“Navigable waters of the state” are protected under Florida law. They cannot be sold–they cannot be owned. They belong to the public…
Although the Swamp Lands Act of the 1850s allowed for drainage of Florida’s swamp lands, in some instances the drainage and claims may have been overdone. In accordance with state law “you can’t convey what you do not own.” This is part of what is known as “The Public Trust Doctrine.”
Hmmm? In all the excitement to develop, did the state break its own rules in conveying lands south and around the lake? Certainly powerful entities own those lands today.
—–That would be a bite wouldn’t it?
Let’s look a bit closer….
It is common knowledge that Lake Okeechobee has lost a tremendous amount of its former self, and that large portions of the lake have been drained and diked for agriculture and development.
Just recently while attending a University of Florida Natural Resources Leadership Institute presentation in Clewiston, Jeff Summers of the South Florida Water Management District gave a Power-Point presentation using the slide below. It shows the natural vs. altered conditions of the lake going from approximately 1000 sq miles in the 1850s to 750 square miles today. –Thus the approximate water stage has gone from 20 feet to 14 feet. Definitely a loss of navigable waters–don’t you think? Today those lands around the lake are used for growing mostly sugarcane. Today most of those lands are “owned.” How could this be as they were once under water enough to be “navigable waters of the state?”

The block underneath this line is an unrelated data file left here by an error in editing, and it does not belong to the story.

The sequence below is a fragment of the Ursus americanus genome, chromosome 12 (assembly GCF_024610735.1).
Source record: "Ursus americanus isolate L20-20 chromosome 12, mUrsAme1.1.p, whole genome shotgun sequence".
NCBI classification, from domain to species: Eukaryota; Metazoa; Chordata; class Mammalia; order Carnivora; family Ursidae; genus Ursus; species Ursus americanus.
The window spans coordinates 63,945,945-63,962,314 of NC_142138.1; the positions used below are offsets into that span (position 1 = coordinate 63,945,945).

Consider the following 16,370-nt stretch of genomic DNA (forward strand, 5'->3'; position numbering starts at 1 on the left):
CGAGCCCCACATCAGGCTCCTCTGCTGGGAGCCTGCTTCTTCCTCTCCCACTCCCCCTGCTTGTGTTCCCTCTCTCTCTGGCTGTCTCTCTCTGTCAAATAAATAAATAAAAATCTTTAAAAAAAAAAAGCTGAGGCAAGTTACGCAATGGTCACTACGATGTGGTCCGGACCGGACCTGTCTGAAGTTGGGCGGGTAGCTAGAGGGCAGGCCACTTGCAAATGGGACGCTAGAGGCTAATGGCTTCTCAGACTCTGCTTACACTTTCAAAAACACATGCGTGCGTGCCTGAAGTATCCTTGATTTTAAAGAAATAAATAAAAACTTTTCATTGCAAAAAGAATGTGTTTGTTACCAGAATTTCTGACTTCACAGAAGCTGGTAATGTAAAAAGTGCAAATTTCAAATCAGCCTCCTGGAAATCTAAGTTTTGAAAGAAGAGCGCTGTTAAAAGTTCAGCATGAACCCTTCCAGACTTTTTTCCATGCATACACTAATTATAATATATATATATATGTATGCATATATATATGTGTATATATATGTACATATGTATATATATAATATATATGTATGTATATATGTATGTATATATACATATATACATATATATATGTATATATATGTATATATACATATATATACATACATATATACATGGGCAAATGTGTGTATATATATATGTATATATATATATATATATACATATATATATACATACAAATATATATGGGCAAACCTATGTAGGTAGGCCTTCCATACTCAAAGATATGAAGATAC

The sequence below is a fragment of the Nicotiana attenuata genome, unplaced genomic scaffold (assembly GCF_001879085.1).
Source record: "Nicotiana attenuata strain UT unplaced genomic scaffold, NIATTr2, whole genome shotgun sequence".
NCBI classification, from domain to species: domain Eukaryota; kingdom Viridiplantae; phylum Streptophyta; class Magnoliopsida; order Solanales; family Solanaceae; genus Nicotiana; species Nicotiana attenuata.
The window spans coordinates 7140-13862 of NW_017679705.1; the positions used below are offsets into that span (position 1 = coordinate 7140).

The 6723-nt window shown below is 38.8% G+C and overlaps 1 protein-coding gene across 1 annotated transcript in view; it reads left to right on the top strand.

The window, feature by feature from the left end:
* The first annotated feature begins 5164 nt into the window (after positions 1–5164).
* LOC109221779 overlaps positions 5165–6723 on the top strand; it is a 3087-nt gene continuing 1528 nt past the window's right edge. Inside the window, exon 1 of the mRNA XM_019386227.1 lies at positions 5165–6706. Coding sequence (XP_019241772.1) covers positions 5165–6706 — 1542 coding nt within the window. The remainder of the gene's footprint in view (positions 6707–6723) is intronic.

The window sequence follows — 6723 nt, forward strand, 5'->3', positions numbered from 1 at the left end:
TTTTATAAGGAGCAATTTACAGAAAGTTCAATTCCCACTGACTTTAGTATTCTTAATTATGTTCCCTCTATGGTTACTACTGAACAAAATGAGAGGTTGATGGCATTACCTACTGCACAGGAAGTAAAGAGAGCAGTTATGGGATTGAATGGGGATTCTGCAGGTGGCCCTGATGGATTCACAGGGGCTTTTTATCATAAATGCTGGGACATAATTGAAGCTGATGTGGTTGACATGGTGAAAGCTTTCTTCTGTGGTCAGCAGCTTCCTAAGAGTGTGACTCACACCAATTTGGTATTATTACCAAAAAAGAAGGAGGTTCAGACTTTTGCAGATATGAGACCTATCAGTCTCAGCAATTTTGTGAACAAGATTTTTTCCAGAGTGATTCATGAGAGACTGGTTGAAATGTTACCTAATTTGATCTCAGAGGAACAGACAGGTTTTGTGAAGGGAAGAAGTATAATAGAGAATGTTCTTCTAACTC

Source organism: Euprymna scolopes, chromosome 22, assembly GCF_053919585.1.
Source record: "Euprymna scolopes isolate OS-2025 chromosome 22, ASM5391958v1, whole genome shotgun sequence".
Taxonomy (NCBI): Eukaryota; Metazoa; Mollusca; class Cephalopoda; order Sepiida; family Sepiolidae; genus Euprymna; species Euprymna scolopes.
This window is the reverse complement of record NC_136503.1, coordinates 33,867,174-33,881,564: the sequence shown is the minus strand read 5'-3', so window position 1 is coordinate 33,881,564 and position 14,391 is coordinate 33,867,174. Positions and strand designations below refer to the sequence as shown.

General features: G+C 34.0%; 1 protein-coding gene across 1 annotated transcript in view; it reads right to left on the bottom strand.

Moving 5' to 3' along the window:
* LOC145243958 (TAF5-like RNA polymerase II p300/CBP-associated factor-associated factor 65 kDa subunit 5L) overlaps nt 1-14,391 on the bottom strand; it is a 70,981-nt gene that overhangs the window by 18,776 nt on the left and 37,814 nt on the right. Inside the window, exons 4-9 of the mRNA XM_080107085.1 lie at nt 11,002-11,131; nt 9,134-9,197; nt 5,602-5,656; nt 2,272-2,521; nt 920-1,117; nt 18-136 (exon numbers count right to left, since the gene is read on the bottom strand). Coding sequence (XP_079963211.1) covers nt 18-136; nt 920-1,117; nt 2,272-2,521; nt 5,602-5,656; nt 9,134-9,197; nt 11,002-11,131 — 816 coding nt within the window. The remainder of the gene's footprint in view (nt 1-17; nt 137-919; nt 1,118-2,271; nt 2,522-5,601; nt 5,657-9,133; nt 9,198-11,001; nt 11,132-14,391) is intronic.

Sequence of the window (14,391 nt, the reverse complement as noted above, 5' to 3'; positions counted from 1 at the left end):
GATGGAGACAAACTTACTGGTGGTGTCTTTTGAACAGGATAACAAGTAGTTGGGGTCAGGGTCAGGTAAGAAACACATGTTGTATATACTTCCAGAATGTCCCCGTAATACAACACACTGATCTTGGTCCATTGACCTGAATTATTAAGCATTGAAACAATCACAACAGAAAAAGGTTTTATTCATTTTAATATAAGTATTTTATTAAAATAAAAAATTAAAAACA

The excerpt below is straight out of the “Florida Bar Journal” as shared by my brother Todd. After reading the paragraph, click on the link below to read the entire article. It is certainly worth thinking about…The maps below show land ownership.
Florida Bar Journal’s article conclusion:
The Public Trust Doctrine imposes a legal duty on the state to preserve and control title and use of all lands beneath navigable water bodies, including the shore or space between ordinary high and ordinary low water, for public use and enjoyment. The people of this state have raised the protection afforded by the doctrine to constitutional stature. In the most recent challenge to this doctrine, the Florida Supreme Court relied upon this constitutional provision in reconfirming longstanding Florida law that swamp deeds do not create a private property interest in sovereignty lands. Attempts to use swamp deeds as a justification to legislatively redefine the ordinary high water boundary and thus transfer all or part of the shore to the adjacent private owner are similarly inappropriate and unconstitutional.
Full article Florida Bar Journal, April 2001: http://www.floridabar.org/DIVCOM/JN/JNJournal01.nsf/Articles/8D98D298C0060C0785256B110050FFB7
Navigable Waters of the State: http://www.floridageomatics.com/publications/legal/submerged1.htm